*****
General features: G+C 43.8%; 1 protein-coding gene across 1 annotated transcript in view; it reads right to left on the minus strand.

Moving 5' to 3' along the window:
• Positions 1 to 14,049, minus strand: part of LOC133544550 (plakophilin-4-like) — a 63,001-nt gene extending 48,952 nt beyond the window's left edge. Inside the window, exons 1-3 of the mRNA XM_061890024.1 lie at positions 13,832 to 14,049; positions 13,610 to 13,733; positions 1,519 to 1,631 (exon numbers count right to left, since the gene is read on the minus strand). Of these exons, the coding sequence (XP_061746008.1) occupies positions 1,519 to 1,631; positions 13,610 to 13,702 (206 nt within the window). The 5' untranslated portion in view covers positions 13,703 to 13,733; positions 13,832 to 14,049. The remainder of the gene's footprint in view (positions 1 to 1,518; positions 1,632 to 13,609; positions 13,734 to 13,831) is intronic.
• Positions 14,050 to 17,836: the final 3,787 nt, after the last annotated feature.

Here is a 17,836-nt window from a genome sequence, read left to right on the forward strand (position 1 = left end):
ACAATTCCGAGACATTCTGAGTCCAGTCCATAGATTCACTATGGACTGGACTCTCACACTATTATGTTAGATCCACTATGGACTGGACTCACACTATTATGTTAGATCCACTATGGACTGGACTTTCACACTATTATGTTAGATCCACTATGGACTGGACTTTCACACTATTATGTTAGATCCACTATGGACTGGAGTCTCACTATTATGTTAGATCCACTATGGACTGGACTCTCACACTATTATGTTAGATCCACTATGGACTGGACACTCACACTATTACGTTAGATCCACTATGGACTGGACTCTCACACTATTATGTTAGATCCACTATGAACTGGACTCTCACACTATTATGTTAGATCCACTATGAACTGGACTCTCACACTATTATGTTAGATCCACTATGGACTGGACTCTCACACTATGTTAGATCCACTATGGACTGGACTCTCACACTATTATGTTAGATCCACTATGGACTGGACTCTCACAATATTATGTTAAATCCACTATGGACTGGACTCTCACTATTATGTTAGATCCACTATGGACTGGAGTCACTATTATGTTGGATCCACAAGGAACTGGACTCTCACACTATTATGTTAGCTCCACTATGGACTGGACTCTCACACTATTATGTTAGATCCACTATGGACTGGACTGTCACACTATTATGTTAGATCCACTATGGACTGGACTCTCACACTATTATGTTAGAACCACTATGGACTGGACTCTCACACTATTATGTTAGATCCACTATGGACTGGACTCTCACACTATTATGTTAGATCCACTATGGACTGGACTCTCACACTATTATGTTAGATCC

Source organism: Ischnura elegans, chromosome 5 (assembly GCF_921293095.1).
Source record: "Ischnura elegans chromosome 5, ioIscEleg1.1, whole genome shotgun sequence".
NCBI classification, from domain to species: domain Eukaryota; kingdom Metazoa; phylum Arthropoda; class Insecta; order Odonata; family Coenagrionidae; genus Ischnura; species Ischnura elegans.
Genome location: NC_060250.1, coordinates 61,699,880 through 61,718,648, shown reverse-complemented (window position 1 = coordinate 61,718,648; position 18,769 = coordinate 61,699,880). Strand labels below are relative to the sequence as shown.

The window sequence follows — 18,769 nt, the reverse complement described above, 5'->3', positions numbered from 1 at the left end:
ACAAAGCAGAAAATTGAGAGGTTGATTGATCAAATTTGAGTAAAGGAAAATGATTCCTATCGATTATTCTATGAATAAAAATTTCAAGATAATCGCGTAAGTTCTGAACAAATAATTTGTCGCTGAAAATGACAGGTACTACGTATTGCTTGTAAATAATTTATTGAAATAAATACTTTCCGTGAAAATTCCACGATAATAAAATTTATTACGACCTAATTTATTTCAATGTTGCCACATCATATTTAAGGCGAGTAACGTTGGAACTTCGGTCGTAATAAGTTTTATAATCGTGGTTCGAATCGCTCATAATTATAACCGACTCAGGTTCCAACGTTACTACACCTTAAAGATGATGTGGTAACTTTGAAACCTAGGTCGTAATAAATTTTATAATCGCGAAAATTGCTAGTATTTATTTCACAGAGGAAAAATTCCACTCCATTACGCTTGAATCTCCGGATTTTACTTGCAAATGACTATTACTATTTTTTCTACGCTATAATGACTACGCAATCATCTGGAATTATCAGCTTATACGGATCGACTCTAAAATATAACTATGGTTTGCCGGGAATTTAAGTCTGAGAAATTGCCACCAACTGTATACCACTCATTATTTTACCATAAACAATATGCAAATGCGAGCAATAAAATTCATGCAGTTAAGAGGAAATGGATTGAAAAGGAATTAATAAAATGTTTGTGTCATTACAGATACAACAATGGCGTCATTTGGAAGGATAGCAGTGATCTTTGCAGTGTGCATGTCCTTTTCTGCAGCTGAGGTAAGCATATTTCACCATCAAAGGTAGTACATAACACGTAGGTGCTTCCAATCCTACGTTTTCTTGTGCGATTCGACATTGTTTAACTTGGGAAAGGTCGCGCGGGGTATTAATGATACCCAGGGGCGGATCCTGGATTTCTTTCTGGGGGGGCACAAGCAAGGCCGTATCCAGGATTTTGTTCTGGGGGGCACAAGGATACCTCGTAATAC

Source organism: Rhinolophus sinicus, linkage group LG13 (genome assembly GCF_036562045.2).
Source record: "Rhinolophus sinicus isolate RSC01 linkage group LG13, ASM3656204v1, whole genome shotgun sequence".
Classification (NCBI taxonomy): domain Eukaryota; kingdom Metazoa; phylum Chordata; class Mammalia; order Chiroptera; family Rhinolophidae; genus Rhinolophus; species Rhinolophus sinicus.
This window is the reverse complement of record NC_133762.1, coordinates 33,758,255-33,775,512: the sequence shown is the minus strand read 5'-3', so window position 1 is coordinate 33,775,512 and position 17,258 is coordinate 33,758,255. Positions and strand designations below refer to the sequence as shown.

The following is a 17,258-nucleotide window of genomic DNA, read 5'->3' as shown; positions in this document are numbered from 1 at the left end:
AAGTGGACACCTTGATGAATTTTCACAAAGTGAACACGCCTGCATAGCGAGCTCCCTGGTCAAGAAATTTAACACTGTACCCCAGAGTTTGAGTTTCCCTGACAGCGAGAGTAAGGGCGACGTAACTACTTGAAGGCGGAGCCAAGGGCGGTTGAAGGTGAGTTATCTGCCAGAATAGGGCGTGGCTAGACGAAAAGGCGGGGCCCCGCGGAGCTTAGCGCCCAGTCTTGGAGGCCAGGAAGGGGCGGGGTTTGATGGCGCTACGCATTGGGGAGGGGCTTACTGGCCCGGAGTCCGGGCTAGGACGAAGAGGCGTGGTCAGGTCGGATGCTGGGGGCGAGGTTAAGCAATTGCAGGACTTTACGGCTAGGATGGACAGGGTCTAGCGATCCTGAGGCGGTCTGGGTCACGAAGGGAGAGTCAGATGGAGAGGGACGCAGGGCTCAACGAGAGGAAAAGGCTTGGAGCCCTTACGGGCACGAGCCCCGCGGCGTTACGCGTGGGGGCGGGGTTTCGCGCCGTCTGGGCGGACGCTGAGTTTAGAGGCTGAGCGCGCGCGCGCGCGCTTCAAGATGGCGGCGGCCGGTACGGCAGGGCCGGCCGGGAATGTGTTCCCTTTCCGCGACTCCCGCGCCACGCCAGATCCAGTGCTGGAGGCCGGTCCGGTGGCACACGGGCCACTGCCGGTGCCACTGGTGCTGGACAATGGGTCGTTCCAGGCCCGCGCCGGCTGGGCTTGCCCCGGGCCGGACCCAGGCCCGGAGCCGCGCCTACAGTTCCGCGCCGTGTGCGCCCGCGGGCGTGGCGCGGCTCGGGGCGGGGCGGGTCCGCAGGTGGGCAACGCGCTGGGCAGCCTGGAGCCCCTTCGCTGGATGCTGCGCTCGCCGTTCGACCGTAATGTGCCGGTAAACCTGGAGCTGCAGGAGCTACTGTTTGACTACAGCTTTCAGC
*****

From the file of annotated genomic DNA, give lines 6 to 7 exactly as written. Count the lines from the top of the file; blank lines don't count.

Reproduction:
ACAATTCCGAGACATTCTGAGTCCAGTCCATAGATTCACTATGGACTGGACTCTCACACTATTATGTTAGATCCACTATGGACTGGACTCACACTATTATGTTAGATCCACTATGGACTGGACTTTCACACTATTATGTTAGATCCACTATGGACTGGACTTTCACACTATTATGTTAGATCCACTATGGACTGGAGTCTCACTATTATGTTAGATCCACTATGGACTGGACTCTCACACTATTATGTTAGATCCACTATGGACTGGACACTCACACTATTACGTTAGATCCACTATGGACTGGACTCTCACACTATTATGTTAGATCCACTATGAACTGGACTCTCACACTATTATGTTAGATCCACTATGAACTGGACTCTCACACTATTATGTTAGATCCACTATGGACTGGACTCTCACACTATGTTAGATCCACTATGGACTGGACTCTCACACTATTATGTTAGATCCACTATGGACTGGACTCTCACAATATTATGTTAAATCCACTATGGACTGGACTCTCACTATTATGTTAGATCCACTATGGACTGGAGTCACTATTATGTTGGATCCACAAGGAACTGGACTCTCACACTATTATGTTAGCTCCACTATGGACTGGACTCTCACACTATTATGTTAGATCCACTATGGACTGGACTGTCACACTATTATGTTAGATCCACTATGGACTGGACTCTCACACTATTATGTTAGAACCACTATGGACTGGACTCTCACACTATTATGTTAGATCCACTATGGACTGGACTCTCACACTATTATGTTAGATCCACTATGGACTGGACTCTCACACTATTATGTTAGATCC

Source organism: Ischnura elegans, chromosome 5 (assembly GCF_921293095.1).